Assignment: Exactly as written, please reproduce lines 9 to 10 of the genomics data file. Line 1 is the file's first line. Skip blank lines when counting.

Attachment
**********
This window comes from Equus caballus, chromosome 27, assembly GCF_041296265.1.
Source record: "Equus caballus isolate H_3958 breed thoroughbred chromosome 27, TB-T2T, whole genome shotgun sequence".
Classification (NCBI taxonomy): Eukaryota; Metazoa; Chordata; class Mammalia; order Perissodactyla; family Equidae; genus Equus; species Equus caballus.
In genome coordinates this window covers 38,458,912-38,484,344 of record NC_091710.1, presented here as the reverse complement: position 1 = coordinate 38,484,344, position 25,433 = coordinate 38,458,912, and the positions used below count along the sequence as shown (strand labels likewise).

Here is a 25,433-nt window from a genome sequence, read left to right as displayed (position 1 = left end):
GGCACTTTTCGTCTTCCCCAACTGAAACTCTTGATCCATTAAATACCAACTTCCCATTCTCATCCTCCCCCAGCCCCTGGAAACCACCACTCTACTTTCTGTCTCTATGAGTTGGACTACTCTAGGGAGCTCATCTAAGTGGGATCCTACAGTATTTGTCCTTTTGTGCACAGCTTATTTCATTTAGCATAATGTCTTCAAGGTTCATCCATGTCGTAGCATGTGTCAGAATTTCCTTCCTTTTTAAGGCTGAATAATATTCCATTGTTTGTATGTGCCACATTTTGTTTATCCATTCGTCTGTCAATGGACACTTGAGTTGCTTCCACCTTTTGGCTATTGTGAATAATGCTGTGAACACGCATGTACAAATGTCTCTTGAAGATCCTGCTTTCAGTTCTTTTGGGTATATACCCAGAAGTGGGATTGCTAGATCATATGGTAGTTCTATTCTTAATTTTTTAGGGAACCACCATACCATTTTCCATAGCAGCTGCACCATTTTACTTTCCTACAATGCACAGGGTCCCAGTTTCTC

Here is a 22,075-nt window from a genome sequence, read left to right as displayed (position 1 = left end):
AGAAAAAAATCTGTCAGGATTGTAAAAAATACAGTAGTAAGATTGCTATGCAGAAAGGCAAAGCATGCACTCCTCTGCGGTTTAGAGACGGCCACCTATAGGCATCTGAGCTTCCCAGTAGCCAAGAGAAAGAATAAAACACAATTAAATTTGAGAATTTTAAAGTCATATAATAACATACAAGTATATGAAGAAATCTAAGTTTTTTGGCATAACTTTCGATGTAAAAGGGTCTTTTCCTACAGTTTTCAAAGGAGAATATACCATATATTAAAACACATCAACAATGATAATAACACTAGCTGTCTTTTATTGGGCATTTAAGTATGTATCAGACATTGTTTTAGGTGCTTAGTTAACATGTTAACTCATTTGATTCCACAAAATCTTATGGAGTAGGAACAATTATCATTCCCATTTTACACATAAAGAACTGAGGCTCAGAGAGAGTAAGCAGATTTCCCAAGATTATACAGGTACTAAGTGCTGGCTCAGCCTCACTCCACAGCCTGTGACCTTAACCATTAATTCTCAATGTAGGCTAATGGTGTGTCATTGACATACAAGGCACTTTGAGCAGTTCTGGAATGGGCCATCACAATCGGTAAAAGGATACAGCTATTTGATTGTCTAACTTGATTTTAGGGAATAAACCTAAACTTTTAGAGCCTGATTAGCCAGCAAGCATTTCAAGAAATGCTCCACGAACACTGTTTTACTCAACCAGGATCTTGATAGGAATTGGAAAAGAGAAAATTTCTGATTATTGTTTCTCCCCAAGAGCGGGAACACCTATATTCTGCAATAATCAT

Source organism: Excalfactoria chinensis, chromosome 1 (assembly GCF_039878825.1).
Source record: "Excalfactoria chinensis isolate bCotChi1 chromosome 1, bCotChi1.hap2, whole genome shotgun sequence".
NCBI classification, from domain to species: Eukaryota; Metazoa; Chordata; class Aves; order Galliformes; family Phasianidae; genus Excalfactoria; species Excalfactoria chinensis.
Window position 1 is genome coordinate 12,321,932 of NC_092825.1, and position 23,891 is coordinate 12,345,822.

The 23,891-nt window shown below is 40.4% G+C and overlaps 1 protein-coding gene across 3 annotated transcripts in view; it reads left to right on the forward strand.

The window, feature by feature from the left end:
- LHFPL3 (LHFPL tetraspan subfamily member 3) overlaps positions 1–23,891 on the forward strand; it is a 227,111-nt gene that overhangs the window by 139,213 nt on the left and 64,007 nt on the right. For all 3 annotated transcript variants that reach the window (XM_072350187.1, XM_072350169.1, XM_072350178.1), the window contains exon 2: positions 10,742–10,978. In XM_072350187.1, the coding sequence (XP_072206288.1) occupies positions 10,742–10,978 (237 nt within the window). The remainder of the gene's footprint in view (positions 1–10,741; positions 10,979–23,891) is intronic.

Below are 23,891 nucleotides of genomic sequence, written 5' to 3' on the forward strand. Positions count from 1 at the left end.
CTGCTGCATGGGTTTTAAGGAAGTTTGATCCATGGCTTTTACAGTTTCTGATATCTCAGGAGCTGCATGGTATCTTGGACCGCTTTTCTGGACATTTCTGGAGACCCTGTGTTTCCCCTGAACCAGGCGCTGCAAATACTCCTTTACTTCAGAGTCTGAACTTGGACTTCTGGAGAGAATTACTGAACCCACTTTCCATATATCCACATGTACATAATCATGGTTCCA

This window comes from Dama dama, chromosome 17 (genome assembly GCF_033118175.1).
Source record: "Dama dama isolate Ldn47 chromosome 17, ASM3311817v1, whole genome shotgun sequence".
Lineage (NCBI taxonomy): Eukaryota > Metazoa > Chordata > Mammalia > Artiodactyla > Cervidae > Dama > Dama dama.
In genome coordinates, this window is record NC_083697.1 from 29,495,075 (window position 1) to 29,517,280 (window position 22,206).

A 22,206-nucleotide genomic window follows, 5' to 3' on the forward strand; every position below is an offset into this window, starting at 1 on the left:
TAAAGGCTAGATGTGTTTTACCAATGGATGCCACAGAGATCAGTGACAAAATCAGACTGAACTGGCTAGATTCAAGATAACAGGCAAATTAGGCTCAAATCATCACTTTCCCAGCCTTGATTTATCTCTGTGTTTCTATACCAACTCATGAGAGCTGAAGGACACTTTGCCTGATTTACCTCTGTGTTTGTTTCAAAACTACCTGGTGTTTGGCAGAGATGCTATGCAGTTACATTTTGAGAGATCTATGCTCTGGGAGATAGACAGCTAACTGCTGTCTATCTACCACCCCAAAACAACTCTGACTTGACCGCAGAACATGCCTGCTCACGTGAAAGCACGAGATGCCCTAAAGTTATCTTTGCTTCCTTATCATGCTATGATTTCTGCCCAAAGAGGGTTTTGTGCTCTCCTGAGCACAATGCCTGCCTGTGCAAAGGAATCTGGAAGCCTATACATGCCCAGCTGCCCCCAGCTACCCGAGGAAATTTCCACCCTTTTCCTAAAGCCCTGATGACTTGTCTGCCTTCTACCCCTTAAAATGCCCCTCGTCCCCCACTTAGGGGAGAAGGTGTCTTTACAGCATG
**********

Source organism: Excalfactoria chinensis, chromosome 1 (assembly GCF_039878825.1).
Source record: "Excalfactoria chinensis isolate bCotChi1 chromosome 1, bCotChi1.hap2, whole genome shotgun sequence".